Patients with Parkinson's disease or Essential Tremor commonly experience uncontrollable tremor in the hands. These symptoms range from bothersome to debilitating and their occurrence is frequent and unpredictable. Usually the patients are otherwise fully functional but their abilities to use their fingers in critical tasks, such as writing, typing, utensils or smart phone use, are greatly affected. In fact our fingers have phenomenal dexterity coupled with significant strength and their role and significance in our daily life simply cannot be overstated. Here we propose to monitor (in-time) the electrical signal associated with the involuntary tremor and counteract it through active stimulation of the corresponding antagonist muscles, thus keeping the hand and fingers still and mitigating the Parkinson’s symptoms.
The system is comprised of three main components – sensor, controller and stimulation transducers. The sensor serves as an antenna for the electrical signals by a 2D matrix fastened around the patient’s forearm (the hand and finger muscles are in the forearm).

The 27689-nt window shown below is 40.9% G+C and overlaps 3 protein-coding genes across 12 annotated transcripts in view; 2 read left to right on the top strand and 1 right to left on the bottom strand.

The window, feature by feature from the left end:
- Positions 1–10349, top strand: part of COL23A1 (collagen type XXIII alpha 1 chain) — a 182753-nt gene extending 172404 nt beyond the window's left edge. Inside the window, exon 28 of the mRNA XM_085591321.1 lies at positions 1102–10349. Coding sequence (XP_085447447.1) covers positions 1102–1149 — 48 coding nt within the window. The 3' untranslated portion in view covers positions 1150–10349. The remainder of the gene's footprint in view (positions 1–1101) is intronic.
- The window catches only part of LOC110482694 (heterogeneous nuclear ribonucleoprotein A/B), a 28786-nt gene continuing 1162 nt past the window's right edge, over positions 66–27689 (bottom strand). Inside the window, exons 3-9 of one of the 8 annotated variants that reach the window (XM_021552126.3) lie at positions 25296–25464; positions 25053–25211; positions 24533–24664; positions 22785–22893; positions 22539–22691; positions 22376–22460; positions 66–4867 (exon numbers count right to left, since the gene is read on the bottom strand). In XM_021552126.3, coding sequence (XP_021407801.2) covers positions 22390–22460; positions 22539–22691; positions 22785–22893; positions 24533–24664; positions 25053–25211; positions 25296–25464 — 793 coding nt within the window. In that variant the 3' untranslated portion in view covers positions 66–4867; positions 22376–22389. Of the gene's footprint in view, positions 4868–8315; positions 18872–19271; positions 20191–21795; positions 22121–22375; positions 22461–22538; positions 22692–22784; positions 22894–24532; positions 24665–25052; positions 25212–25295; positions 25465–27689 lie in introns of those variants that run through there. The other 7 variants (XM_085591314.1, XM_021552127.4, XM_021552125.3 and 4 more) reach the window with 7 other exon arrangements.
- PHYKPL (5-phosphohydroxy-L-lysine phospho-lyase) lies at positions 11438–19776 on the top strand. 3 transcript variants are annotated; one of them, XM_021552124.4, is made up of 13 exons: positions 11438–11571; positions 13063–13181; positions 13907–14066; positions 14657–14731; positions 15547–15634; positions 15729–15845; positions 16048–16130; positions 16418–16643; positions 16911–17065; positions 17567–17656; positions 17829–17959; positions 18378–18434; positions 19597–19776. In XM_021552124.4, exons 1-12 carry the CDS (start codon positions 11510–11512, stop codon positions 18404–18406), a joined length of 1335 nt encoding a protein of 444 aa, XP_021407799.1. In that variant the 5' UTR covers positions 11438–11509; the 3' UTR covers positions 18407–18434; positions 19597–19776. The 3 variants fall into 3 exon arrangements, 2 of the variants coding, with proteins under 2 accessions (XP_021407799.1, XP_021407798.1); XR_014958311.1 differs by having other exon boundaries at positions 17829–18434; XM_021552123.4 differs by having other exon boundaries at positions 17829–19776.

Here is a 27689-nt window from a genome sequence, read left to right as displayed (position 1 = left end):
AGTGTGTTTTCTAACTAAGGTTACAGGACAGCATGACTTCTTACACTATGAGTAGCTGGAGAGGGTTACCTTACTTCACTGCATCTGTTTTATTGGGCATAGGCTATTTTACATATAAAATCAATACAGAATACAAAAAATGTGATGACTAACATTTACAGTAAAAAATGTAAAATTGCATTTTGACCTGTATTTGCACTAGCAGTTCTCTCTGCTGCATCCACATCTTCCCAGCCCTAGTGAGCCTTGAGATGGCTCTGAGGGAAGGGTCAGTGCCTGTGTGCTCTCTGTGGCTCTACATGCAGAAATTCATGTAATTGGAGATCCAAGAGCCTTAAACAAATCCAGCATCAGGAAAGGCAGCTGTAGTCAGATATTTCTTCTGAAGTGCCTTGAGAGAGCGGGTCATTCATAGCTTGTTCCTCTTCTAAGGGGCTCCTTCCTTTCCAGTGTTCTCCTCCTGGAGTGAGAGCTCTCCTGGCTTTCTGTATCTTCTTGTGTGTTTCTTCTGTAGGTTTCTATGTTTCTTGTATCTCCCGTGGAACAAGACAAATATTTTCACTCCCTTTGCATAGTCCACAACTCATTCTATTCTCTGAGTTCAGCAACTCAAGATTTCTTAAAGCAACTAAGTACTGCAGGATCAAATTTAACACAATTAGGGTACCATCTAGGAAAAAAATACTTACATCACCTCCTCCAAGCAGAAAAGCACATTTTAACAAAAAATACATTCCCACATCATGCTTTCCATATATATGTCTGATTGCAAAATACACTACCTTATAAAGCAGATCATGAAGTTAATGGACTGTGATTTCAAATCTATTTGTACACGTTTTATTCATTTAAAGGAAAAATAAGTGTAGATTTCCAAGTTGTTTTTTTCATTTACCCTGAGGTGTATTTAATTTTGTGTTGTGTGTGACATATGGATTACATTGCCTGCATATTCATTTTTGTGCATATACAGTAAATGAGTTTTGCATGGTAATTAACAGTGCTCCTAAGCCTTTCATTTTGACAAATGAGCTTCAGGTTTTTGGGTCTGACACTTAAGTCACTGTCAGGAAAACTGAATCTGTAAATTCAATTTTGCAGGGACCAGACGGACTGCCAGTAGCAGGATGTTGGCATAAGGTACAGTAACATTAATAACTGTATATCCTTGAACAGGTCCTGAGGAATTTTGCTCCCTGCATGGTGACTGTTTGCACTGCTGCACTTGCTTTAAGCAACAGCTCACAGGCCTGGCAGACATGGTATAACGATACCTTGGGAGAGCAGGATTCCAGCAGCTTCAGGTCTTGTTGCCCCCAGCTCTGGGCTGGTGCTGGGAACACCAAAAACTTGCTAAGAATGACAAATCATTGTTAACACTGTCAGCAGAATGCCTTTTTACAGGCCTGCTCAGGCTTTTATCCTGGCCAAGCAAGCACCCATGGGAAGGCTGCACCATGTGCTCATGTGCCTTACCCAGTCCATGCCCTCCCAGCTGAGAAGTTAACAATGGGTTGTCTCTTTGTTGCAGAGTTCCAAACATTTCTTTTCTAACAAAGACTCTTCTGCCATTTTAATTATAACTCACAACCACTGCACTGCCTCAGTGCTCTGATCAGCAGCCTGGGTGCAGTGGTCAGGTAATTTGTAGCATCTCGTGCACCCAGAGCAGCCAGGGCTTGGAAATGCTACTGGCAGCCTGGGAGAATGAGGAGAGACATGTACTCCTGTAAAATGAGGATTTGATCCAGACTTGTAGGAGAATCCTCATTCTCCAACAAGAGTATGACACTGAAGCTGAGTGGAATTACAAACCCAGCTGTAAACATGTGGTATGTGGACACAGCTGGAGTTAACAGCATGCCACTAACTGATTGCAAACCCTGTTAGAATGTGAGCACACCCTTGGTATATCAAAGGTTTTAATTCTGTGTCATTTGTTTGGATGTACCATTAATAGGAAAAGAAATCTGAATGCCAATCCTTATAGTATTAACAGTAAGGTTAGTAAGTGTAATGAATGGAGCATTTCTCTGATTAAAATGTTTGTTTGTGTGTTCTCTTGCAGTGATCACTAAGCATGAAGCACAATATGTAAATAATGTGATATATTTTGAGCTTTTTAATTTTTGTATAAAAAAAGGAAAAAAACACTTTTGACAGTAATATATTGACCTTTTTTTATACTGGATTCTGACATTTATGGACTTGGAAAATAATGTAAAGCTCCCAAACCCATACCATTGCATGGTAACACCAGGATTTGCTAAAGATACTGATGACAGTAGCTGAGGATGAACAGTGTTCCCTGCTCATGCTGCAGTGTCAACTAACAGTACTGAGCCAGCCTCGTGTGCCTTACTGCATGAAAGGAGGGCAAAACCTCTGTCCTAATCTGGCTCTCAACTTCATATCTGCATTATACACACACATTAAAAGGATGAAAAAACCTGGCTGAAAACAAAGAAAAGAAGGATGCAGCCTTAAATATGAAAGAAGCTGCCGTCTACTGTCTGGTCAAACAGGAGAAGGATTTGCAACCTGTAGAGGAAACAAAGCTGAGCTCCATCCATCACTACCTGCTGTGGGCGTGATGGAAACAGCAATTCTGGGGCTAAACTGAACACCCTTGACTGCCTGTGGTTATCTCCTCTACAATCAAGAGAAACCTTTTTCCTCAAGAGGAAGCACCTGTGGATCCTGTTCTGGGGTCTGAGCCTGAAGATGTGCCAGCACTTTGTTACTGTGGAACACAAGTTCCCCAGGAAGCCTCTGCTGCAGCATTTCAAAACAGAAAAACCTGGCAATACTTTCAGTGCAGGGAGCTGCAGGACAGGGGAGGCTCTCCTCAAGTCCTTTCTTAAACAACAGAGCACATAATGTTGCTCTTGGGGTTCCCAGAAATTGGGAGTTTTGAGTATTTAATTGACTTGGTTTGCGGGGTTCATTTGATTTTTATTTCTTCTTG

Detection of the electrical signals from muscles undergoing contraction has been done for a long time. The signals can be continuously analyzed with help of an attached miniature computer (the controller). Once the tremor signals are mapped at the respective muscles one can generate counteracting voltages via stimulation transducers to the antagonistic muscles, mitigating the hand movement. The stimulation transducers could be attached in the form of a band strapped around the forearm. It is also conceivable that the sensor matrix can be used bi-directionally and serve as stimulation transducer as well. Overall the system works similarly to the active noise canceling – applying matching stimulation in phase to negate the undesired tremors.
We are not aware of a product that uses muscle stimulation to mitigate involuntary tremors. This idea does not use new technology, it combines recently available technologies. There is no known cure for Parkinson’s disease and patients (nearly 1 million in the USA alone) with tremors would benefit tremendously as well as people needing fine hand and finger control.
The following anonymous quote, illustrates the hand tremor predicament: “I know my spouse is angry with me when we have soup for supper.”
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